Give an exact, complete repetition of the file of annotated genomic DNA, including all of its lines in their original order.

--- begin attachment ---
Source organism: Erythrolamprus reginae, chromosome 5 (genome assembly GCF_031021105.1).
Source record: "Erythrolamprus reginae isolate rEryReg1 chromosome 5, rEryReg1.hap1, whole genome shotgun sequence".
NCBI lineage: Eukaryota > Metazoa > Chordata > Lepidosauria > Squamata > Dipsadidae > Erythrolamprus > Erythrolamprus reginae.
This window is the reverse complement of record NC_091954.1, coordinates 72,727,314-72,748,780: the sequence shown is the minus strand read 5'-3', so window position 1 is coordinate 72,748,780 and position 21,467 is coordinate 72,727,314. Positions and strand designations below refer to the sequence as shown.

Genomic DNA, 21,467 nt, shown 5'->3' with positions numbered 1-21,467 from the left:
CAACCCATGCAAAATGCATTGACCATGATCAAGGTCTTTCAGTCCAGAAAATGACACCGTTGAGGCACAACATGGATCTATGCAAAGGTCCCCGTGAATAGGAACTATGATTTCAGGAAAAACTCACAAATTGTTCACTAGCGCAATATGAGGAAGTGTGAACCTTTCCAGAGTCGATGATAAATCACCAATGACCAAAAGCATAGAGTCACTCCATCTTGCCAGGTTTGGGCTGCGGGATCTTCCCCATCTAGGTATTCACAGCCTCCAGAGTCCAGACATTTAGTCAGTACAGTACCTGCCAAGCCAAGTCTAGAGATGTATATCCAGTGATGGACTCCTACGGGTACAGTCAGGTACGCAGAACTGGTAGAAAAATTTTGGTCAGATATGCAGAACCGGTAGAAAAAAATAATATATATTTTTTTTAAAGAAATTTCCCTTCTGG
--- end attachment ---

Source organism: Erythrolamprus reginae, chromosome 5 (genome assembly GCF_031021105.1).
Source record: "Erythrolamprus reginae isolate rEryReg1 chromosome 5, rEryReg1.hap1, whole genome shotgun sequence".
NCBI lineage: Eukaryota > Metazoa > Chordata > Lepidosauria > Squamata > Dipsadidae > Erythrolamprus > Erythrolamprus reginae.
This window is the reverse complement of record NC_091954.1, coordinates 72,727,314-72,748,780: the sequence shown is the minus strand read 5'-3', so window position 1 is coordinate 72,748,780 and position 21,467 is coordinate 72,727,314. Positions and strand designations below refer to the sequence as shown.

Genomic DNA, 21,467 nt, shown 5'->3' with positions numbered 1-21,467 from the left:
CAACCCATGCAAAATGCATTGACCATGATCAAGGTCTTTCAGTCCAGAAAATGACACCGTTGAGGCACAACATGGATCTATGCAAAGGTCCCCGTGAATAGGAACTATGATTTCAGGAAAAACTCACAAATTGTTCACTAGCGCAATATGAGGAAGTGTGAACCTTTCCAGAGTCGATGATAAATCACCAATGACCAAAAGCATAGAGTCACTCCATCTTGCCAGGTTTGGGCTGCGGGATCTTCCCCATCTAGGTATTCACAGCCTCCAGAGTCCAGACATTTAGTCAGTACAGTACCTGCCAAGCCAAGTCTAGAGATGTATATCCAGTGATGGACTCCTACGGGTACAGTCAGGTACGCAGAACTGGTAGAAAAATTTTGGTCAGATATGCAGAACCGGTAGAAAAAAATAATATATATTTTTTTTAAAGAAATTTCCCTTCTGG